Preparation of standards
At Residue Laboratory pesticide standards were available in powder form in different percentages. In 1% methanol standard solution was prepared ( Table 2 ).
|Standard % available||Amount taken of standard (g)||Total volume (solvent)|
|Imidacloprid (95.03%)||0.105||10 ml|
|Bifenthrin (97.03%)||0.103||10 ml|
|Chlorpyrifos (97%)||0.103||10 ml|
|Cypermethrin (92%)||0.108||10 ml|
|Lambda cyhalothrin (96%)||0.104||10 ml|
Techniques for High Performance Thin Layer Chromatography (HPTLC)
For the detection as well as calculation of the concentration of pesticides high performance thin layer chromatography was used, using protocol designed by 14 . In brief, glass plates (0.25 mm thickness) were prepared. At 105Â°C for 30 minutes each plate was activated. Initially, various concentrations of standards were spotted, then after the development of plate the diameter and concentration of spot were noted. Between concentration and spot diameter a graph was drawn that was helpful in the assessment of pesticides in samples. Along with the standards the desired sample was spotted. Followed by placing plate in tank that contained ammonia and methanol as a mobile phase, to remove undesired material plate was placed in fume hood.
Development of plate
For the development of plate different techniques were followed as applying same detection procedures all pesticides are not detected. Some pesticides when observed under UV at 254 nm for 30 minutes gave florescence. But under UV light many other pesticides were not giving florescence so for the development of plate many other techniques were followed.
Potassium iodide and O-tolidine
O-tolidine and potassium iodide spray generate brown yellowish color. To note-down spotâs diameter, coloring reagent spray was preferred. Color intensity of brown yellowish varies with respect to the concentration of pesticides in standards and sample spots.
Enzyme Inhibition Method
This method is applied for the development of those pesticides on plate which produce color by and O-tolidine and potassium iodide but do not give florescence under UV light. Plate was placed for 15 minutes in bromine vapors. Plate was placed again in fuming hood for 45 minutes for removing exceeding vapors. For 30 minutes at 37Â°C Horse blood serum enzyme was sprayed on the plate. To eliminate the extra vapors from plate hot air steam was given. Then for developing color substrate solution was sprayed on the plate. Spraying step was done in an incubator.
Tiny blue spots appear beside the white background of the plate. Blue spots direct the existence of carbamate pesticides. The distance covered by the ethyl acetate and the pesticides spots was measured. To calculate concentration of pesticides, the area of spots was measured vertically and horizontally. Followed by the calculation of the Rf value was measured through this procedure.
It is worth mentioning that satisfactory results were generated using O-tolidine and Potassium iodide, therefore the technique of Enzyme Inhibition Method was not applied in our research.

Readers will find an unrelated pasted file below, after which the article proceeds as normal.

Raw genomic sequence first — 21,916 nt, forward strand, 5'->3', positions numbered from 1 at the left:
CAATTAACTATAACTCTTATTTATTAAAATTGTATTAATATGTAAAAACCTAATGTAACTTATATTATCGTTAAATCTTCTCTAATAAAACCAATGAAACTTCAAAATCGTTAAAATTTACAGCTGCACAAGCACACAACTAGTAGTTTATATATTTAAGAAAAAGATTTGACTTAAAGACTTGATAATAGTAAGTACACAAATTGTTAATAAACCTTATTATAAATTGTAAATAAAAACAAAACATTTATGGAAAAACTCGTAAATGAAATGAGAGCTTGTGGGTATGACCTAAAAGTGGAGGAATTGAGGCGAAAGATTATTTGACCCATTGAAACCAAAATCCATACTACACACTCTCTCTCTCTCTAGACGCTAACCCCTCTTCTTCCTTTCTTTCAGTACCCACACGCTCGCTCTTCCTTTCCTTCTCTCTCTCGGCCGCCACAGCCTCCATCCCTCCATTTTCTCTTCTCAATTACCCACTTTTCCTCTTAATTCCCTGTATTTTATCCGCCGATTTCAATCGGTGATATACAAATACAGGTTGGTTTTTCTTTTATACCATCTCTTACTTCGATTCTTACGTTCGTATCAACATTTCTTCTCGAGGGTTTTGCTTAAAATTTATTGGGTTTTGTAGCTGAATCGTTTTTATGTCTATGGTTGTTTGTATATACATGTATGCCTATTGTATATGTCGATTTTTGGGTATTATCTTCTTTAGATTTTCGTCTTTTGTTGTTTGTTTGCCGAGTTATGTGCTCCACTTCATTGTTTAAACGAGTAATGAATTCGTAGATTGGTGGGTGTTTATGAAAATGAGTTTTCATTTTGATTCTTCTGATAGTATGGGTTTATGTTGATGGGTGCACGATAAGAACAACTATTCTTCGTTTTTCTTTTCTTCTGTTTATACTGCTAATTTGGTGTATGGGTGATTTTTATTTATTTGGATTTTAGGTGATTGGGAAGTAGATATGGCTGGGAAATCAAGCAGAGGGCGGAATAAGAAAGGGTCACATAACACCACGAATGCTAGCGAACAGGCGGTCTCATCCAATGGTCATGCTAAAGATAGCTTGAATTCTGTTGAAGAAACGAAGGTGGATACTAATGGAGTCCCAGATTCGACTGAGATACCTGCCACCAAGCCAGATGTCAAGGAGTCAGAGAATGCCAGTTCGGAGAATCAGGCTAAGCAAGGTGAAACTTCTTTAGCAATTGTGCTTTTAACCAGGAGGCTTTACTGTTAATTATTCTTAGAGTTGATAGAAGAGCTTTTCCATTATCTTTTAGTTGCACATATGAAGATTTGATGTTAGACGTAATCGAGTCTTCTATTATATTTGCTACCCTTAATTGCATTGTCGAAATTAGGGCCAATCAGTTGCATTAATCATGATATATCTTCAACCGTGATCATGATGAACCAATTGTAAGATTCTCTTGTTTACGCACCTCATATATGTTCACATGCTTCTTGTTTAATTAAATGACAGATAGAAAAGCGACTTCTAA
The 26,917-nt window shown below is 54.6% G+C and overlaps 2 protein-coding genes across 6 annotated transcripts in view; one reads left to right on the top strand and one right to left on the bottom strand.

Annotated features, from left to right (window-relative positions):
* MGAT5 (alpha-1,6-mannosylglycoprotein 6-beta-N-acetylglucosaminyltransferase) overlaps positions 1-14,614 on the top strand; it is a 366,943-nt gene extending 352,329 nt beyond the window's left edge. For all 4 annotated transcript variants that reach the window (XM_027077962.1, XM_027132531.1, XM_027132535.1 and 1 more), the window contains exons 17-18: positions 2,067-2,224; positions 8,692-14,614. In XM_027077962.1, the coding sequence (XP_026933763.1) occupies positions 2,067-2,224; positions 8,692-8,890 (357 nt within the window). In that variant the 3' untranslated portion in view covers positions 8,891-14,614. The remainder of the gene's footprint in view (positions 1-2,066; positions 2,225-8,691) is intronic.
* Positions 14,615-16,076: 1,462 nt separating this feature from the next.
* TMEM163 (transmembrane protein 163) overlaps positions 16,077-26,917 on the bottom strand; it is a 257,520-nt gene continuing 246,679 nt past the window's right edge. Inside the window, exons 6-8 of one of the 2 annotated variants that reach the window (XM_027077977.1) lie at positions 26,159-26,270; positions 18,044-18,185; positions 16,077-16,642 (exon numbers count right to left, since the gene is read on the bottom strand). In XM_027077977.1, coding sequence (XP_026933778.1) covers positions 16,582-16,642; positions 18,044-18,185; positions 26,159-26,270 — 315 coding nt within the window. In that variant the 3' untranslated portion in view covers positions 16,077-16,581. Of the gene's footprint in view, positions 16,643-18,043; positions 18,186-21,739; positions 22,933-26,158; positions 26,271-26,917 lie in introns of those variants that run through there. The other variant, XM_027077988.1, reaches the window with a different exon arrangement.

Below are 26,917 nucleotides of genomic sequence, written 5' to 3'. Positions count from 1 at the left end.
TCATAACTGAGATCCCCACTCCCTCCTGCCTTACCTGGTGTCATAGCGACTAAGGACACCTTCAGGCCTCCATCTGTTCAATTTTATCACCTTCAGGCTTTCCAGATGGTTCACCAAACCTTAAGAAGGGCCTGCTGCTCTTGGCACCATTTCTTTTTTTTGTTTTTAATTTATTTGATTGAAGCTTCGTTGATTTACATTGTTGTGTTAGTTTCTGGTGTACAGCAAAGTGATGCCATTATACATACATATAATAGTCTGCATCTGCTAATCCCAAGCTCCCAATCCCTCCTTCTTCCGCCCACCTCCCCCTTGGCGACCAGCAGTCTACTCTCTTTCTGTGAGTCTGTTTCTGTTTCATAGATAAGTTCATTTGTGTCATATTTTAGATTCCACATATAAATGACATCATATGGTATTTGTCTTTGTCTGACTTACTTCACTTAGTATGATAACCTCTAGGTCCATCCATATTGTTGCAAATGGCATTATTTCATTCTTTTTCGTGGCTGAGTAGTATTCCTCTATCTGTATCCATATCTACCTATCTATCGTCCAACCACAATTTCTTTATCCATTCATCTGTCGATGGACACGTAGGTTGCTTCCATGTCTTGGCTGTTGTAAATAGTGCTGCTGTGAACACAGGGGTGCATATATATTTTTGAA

Identification of pesticides
After developing the plate, presence of pesticide in extracted sample of vegetable was detected. If both standard retention factor and retention factor of samples pesticide were matched then it was determined that the sample was contaminated.
Quantification of pesticide
Quantification of pesticides through high performance thin layer chromatography was done for different concentrations by measuring the diameter of standards. Different samples were checked for plate development. Diameter measurement and comparison with the standards quantifies the amount and concentration of pesticide in samples.
Data was collected from three experimental replicates. Statistical calculations were carried out with the GraphPad Prism 5 (Graphpad Software, Inc.) and SPSS (Statistical Package for Social Sciences, IBM). The results are presented as mean values with standard errors ( Â± ). The mean values were subjected to Duncanâs multiple range tests and Student's t-test. Values of p < 0.05 were considered as significant.
Retention factor for Pesticides residue
Retention factor of each pesticide was calculated by running the standard samples on HPTLC plate. This factor was calculated by measuring the distance travelled by the spots and solvent. Thus, it is equal to distance travelled by the spot divided by distance travelled by the solvent. The spots of Cypermethrin and Chlorpyrifos pesticides traveled more distance (8.8cm and 8.7 cm, respectively) as compare to other pesticides ( Table 3 ).
|Pesticide name||Distance travelled by spot (cm)||Distance travelled by the solvent (cm)||Retention factor|
Concentration of pesticides in tomato samples (mg/kg)
All the samples of tomatoes, obtained from various markets had residues of various pesticides sprayed against insects. The statistical analysis using F-test indicated that significant differences existed in values calculated for concentrations of various residues of pesticides. The tomato samples accumulated maximum concentration of Bifenthrin and Lambda Cyhalothrin (0.100 Â± 0.009 mg/kg and 0.097 Â± 0.006 mg/kg, respectively). It indicates that both, Bifenthrin and Lambda Cyhalothrin are the most used pesticides, or the tomato plant can easily up take these pesticides as compare to others ( Table 4 ). If the concentration of pesticides is compared on the basis of area from where the samples were collected, tomatoes from vegetable market of Chargano chowk and Kohat road contained the higher amount of pesticides residues ( Figure 1 ).
|Tomato samples obtained||Pesticides concentrations in mg/kg|
Figure 1 . Bar diagram showing values of different concentrations of residues obtained across various locations for tomato samples in Peshawar city (results in mg/kg) .
Comparison of pesticides concentration in samples with maximum residue levels (MRL) ratified by United States Department of Agriculture (USDA)